A Jewish student has shared a photo of what she called an "overtly anti-Semitic lecture" at University of Michigan, which has made waves on social media.
Alexa Smith wrote in a viral Facebook post that a contentious slide was displayed at a lecture as part of the Penny Stamps Speaker Series, a mandatory course for art students at her university. The slide in question features a phrase "guilty of genocide" written across the foreheads of Nazi leader Adolf Hitler and Israeli Prime Minister Benjamin Netanyahu, accompanied by a definition of genocide.
The lecture was given by graphic designer and artist Emroy Douglas, who has served as Minister of Culture for the Black Panther Party, a black militant political organization that reached its peak of activity in late 1960s.
A university official explained in a statement that the Stamps program is "intentionally provocative" and that the school doesn't control or censor the lectures. "Douglas covered a wide array of subject matter within the overarching context of his work, which looks at the oppression of people across the globe by governmental powers," he said, citing freedom of speech as a "bedrock principle of our academic community."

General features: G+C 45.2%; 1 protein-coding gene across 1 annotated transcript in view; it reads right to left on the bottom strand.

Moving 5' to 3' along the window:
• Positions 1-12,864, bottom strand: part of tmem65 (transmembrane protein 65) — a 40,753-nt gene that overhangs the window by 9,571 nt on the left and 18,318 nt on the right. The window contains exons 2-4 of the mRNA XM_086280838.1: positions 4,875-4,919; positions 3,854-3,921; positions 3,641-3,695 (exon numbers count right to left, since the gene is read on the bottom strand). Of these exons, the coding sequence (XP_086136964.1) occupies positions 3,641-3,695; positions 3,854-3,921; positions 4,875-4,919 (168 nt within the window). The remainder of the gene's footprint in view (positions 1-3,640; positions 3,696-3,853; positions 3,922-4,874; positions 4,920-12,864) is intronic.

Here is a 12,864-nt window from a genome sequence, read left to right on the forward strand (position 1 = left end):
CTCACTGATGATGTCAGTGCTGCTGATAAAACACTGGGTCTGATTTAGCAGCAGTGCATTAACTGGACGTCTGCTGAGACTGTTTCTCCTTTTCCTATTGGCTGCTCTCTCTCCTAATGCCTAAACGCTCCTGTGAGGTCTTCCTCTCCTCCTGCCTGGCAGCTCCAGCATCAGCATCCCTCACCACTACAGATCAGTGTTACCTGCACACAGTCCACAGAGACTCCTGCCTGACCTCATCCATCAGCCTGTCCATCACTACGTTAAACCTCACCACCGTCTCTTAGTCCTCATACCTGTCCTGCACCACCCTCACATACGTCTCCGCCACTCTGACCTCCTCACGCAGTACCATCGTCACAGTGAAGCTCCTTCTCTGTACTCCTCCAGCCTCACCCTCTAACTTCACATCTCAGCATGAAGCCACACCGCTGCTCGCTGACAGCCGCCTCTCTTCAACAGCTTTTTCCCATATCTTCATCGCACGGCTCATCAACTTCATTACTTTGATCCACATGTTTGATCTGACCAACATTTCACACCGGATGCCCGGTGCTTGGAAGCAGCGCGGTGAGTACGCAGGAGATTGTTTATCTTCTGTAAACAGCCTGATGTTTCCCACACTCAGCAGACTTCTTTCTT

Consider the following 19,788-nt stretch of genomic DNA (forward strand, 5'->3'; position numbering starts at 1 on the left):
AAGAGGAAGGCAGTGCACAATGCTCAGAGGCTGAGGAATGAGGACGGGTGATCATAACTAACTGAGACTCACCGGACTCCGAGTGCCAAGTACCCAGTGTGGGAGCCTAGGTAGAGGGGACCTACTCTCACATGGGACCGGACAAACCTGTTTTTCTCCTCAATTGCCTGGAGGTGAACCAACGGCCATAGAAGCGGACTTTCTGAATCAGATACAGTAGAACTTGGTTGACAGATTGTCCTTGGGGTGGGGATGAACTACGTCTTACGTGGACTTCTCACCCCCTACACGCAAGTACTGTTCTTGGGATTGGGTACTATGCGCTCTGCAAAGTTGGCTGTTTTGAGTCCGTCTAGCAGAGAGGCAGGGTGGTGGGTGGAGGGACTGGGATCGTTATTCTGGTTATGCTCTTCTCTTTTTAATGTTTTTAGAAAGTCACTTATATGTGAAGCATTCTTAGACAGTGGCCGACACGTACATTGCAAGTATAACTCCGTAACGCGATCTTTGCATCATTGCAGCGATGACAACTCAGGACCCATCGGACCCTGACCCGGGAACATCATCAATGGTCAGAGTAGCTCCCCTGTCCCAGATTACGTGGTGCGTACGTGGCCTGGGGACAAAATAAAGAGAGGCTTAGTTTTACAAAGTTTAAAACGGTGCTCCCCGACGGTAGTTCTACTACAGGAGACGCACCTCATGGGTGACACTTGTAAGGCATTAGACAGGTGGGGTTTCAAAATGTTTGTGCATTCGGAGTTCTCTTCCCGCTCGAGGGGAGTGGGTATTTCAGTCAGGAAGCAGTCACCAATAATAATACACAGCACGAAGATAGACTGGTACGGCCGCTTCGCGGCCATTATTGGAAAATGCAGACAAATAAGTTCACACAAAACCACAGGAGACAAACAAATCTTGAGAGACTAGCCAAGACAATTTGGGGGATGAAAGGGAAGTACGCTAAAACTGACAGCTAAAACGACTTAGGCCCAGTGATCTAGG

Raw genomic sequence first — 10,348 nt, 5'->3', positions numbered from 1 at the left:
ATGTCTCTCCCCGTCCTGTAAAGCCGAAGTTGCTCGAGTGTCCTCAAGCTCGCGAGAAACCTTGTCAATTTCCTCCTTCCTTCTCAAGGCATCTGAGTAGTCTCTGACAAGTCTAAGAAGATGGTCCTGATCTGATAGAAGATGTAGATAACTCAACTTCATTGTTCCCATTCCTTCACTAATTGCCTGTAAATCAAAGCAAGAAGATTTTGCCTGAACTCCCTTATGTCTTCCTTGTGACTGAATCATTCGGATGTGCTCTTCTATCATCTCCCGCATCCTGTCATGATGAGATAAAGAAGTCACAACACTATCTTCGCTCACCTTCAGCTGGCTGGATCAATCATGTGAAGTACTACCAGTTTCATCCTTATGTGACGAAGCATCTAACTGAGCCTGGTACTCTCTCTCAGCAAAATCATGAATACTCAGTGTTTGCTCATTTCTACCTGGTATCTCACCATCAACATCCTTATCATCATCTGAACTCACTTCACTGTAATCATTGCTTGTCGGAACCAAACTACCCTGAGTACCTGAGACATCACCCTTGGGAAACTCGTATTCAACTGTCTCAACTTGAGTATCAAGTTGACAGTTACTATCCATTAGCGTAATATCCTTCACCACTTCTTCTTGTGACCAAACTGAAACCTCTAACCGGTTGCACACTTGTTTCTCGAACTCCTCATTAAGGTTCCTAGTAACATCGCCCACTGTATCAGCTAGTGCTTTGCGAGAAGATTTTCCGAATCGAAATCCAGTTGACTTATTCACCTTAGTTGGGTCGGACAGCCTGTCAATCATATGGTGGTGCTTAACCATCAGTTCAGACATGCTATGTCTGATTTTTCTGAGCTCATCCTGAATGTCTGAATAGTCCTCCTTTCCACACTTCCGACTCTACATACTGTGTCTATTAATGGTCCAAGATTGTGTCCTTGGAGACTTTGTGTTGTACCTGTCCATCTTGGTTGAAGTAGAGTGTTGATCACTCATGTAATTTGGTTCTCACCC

The post sparked a vigorous debate on social media, with some netizens insisting that the image was "anti-Semitic" and "atrocious."
One woman even admitted to have gone through a similar experience back at school.
However, some users leapt to the lecturer's defense and maintained that criticizing the Israeli government doesn't mean being anti-Semitic.
According to Alexa, this is not the first time the university, which is listed among the world's top 30 schools by the prestigious ARWU ranking, has made bold statements about the Jewish state. Two years ago, she claims, another Stamps speaker referred to Israel being a "terrorist state" and debarred Israeli soldiers the right of being called "actual human beings."